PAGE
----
Code of Practice 9 (COP 9)
A Code of Practice 9 ( COP9 ) is issued by the commissioners of HMRC when they suspect tax fraud. This invites the recipient to apply for the Contractual Disclosure Facility ( CFD ) under COP9 which gives the individual in question an opportunity to provide a complete report of all tax irregularities and other such wrongful deliberations.
HMRC strongly advise that you seek professional advice from a tax investigation specialist if you have received a COP 9.
Steps you should take:
Once your initial disclosure is submitted HMRC will check what you have stated in the outline disclosure information HMRC holds If the inspector is satisfied that you have disclosed all material tax issues you will be notified of this in writing and HMRC will usually request a meeting.
If HMRC is unable to accept your initial disclosure usually they will state this in writing. If the inspector is unable to accept your disclosure HMRC will generally want to start their own investigations (on either a civil or criminal basis).
Assuming the outline disclosure is accepted, HMRC will want to meet and it is generally best to have a meeting. To get the most out of the meeting and to ensure that facts are clearly presented most good advisors will spend a few hours with you to prepare you thoroughly making you aware of the wording HMRC will use (it is a very prescribed format which follows a standard brief) and helping you put some meat on the bones of the outline disclosure.
The next stage is for your advisor to prepare a disclosure report. The report should include details of the irregularities, the amounts involved and provide sufficient information to enable HMRC to understand the work done and the reasons for any conclusions.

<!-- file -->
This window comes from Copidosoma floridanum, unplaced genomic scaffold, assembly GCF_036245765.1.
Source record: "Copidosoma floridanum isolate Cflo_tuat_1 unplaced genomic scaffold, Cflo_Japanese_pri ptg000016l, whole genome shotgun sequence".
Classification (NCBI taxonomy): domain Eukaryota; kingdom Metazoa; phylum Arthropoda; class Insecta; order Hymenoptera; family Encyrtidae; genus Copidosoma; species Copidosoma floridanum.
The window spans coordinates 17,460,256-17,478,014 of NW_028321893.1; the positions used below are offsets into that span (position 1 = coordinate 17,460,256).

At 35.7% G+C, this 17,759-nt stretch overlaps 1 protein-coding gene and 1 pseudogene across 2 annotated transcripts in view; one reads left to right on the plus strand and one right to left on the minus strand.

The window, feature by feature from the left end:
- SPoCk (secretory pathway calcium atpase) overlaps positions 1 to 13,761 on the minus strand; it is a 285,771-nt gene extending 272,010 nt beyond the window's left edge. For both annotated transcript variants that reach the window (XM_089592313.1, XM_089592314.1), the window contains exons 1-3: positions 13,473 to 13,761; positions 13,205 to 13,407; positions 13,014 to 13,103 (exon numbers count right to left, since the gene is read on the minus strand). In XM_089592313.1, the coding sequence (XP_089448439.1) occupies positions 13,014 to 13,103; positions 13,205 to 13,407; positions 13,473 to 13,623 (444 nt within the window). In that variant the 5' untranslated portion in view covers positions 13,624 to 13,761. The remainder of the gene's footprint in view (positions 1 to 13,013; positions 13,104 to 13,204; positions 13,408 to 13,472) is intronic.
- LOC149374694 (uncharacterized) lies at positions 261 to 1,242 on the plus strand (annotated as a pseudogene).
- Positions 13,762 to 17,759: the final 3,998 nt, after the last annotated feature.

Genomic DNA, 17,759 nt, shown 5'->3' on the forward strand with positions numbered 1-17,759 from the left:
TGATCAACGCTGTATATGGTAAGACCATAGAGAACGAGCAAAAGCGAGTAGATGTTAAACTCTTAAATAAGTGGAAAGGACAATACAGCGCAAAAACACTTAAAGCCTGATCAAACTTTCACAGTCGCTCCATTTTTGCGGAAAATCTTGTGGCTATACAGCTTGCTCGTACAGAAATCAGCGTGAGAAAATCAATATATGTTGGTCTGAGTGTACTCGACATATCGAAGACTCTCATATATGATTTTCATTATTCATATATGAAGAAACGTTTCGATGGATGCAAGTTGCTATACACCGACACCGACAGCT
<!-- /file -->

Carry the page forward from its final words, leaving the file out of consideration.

During the report preparation a good advisor will keep in touch with HMRC and if there are any contentions points or areas of ambiguity then these can be openly discussed to ensure that when the report is received there are no surprises to HMRC. This usually means that the report gets accepted quicker and without too much scrutiny.
HMRC will then if they require test the report. This is where having an experienced advisor really helps as if HMRC are aware of them and the way that they work and a proper detailed disclosure report is provided they are less likely to spend days revisiting each and every point as they generally trust the work of the (usually more experienced) specialist.
Not everyone who is accused of tax fraud and offered COP 9 by HMRC has done something wrong. If you do not think you have done anything wrong it is even more important to discuss matters with a professional advisor.
HMRC will conduct the enquiry themselves. Often HMRC will say that if someone has nothing to hide then they should not be afraid to provide bank statements etc. It is our view that if HMRC are not legally entitled to the information then you should think carefully about providing it . We can guide you in that decision. In some cases providing additional information may assist in concluding matters quicker:
Always remember that when you have been issued with a COP 9 then the assumption is that you are guilty of tax fraud.